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Universal acclaim- based on 111 Ratings

User score distribution:
  1. Negative: 0 out of 111

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  1. j30
    Jan 26, 2012
    This neo-noir, old school movie rocks. The masterful Roman Polanski directs this powerhouse of a movie with Jack Nicholson and Faye Dunaway are at their best. I can't recommend this movie enough.
  2. Oct 17, 2012
    Roman Polanski's American made film, first since Rosemary's Baby shows him again in total command of talent and physical filmmaking elements. I seen The Carrie Teaser Trailer , This is the 4th movie of Carrie ,Why A Carrie Remake, in God's name?!!!! It's a perfect film! Brian de Palma filmed it perfectly, Sissy Spacek and Piper Laurie are absolutely perfect ,they both got Oscar nominations out of it, for God sake! Chloë look's like Angela Bettis in Carrie 2002 ,For me the face of Sissy Spacek in Carrie 1976 is more scary ,i am not gonna spend my money for see this silly remake ,Why the hell carrie burns the Town? the people who lives in the town they didn't do noting to carrie ,it's just stupid this New Carrie movie look's like Carrie 2002 or Volcano Expand
  3. Feb 10, 2014
    Chinatown is one of the most impressive examples of neo-noir I have ever seen. It has got a cocky detective investigating a complex mystery, lots of smoking and drinking, music that lulls the mind, and a hot woman or two.

    When Jake is approached by a woman who wants to find out if her husband has been cheating on her, he discourages her as not everything that could be found is worth
    finding out about. Sure enough, he finds that there is another girl and the story leaks to the papers. But then another woman, who is the real Mrs. Mulwray, shows up and threatens to sue him.

    Mr. Mulwray is frequently spotted around places looking at soil. Mrs. Mulwray lies with her every word. What is she hiding? Jake goes from one person to another in search of the truth. He knows there is something everyone is keeping from him. That is the whole mystery and what he must find out. No one is who they seem to be. People die and he is chased and escapes death several times.

    Mr. Mulwray is against the building of a dam, arguing that the last one that he helped build resulted in an accident that killed hundreds. The city is against him as they can't seem to understand his reasoning_ LA is going dry and something must be done.

    There are swindlers at every turn and when Jake comes upon them he is overwhelmed. Mrs. Mulwray is her only ally, and whether he likes it or not, or even trusts her, there's no one else who is going to believe the fantastic story he is going to tell them for the truth.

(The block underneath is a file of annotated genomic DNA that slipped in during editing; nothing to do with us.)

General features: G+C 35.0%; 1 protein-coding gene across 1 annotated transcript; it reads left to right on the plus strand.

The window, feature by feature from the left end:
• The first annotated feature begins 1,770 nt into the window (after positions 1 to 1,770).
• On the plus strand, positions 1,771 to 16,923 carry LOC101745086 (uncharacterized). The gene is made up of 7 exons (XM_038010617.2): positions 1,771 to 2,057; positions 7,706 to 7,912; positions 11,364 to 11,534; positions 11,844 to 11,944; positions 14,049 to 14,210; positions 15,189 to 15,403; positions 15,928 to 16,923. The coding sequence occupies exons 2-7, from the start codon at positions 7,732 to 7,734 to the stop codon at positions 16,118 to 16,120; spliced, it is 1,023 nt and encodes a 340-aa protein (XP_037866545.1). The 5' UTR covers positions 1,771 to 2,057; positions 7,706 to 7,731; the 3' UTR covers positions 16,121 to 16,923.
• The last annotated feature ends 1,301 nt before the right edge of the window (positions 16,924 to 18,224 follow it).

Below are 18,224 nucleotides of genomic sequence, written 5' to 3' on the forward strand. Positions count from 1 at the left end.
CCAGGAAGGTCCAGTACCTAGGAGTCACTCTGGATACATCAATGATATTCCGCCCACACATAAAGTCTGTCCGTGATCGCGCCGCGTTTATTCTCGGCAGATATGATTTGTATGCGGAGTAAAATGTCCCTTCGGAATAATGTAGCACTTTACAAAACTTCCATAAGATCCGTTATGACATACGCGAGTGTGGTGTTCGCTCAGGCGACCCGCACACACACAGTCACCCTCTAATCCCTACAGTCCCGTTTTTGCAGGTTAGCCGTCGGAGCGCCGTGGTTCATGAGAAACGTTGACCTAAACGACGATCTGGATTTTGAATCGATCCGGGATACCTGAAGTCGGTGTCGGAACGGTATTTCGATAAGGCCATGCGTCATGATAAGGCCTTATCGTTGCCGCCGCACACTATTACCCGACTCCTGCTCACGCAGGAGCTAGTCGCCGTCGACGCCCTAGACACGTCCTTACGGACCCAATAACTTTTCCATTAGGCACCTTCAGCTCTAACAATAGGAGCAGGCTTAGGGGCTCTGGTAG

The time and the life depicted_ 1930s was caught authentically with the set design, costumes, cars, rooms etc. Polanski lingers on the environment and lets us become a part of it and feel it completely. Chinatown is as much about the experience of that time as it is about the water dispute and the deaths surrounding it. The sense of despair, so essential to the genre, is exemplified in the ending. From the plot and the intrigue to the mind-boggling mystery to the set design to the character development, Chinatown is one of the most perfect films ever made.
  4. Jan 8, 2013
    The best Neo-Noir movie ever made. It combines all the intrinsic motivators of the sole and the hunting of human beings. It still got shunned from the Oscars though because of the godfather. I don't have much to say other than the best, simply the best
  5. Jul 14, 2013
    I hate Roman Polinski but sometimes criminals can be masters. "Politicians, ugly buildings and whores all get respectable if they last long enough," says John Huston's crooked construction magnate Noah Cross in this remarkable neo-noir by Roman Polanski, now nationally rereleased in cinemas (like Repulsion) in connection with a retrospective at London's BFI Southbank. What the passage of time has done for this superlative 1974 film is progressively lessen our sense of its being simply a modern pastiche of the classic 30s gumshoe thrillers. The time-gap has narrowed, and it now looks like a classic in a direct line of succession to those earlier pictures.
    As bruised and cynical as the decade that produced it, this noir classic benefits from Robert Towne's brilliant screenplay, director Roman Polanski's steady hand, and wonderful performances from Jack Nicholson and Faye Dunaway.

Universal acclaim - based on 10 Critics

Critic score distribution:
  1. Positive: 10 out of 10
  2. Mixed: 0 out of 10
  3. Negative: 0 out of 10
  1. 100
    A nearly flawless example of movie composition, with close examination revealing how carefully it was put together. For those who take a less studious and more visceral approach to movie viewing, it's also worth noting that Chinatown is a superior thriller - one that will keep viewers involved and "in the moment" until the final, mournful scene has come to a conclusion.
  2. 63
    As much as I admire the work of both (Roman) Polanski and (Jack) Nicholson, I found Chinatown tedious from beginning to just before the end. [15 July 1974]
  3. Reviewed by: Don Druker
    A bit abstract, though gorgeously shot (by John Alonzo) and cleverly plotted (by Robert Towne), Polanski's film suggests that the rules of the game are written in some strange, untranslatable language, and that everyone's an alien and, ultimately, a victim.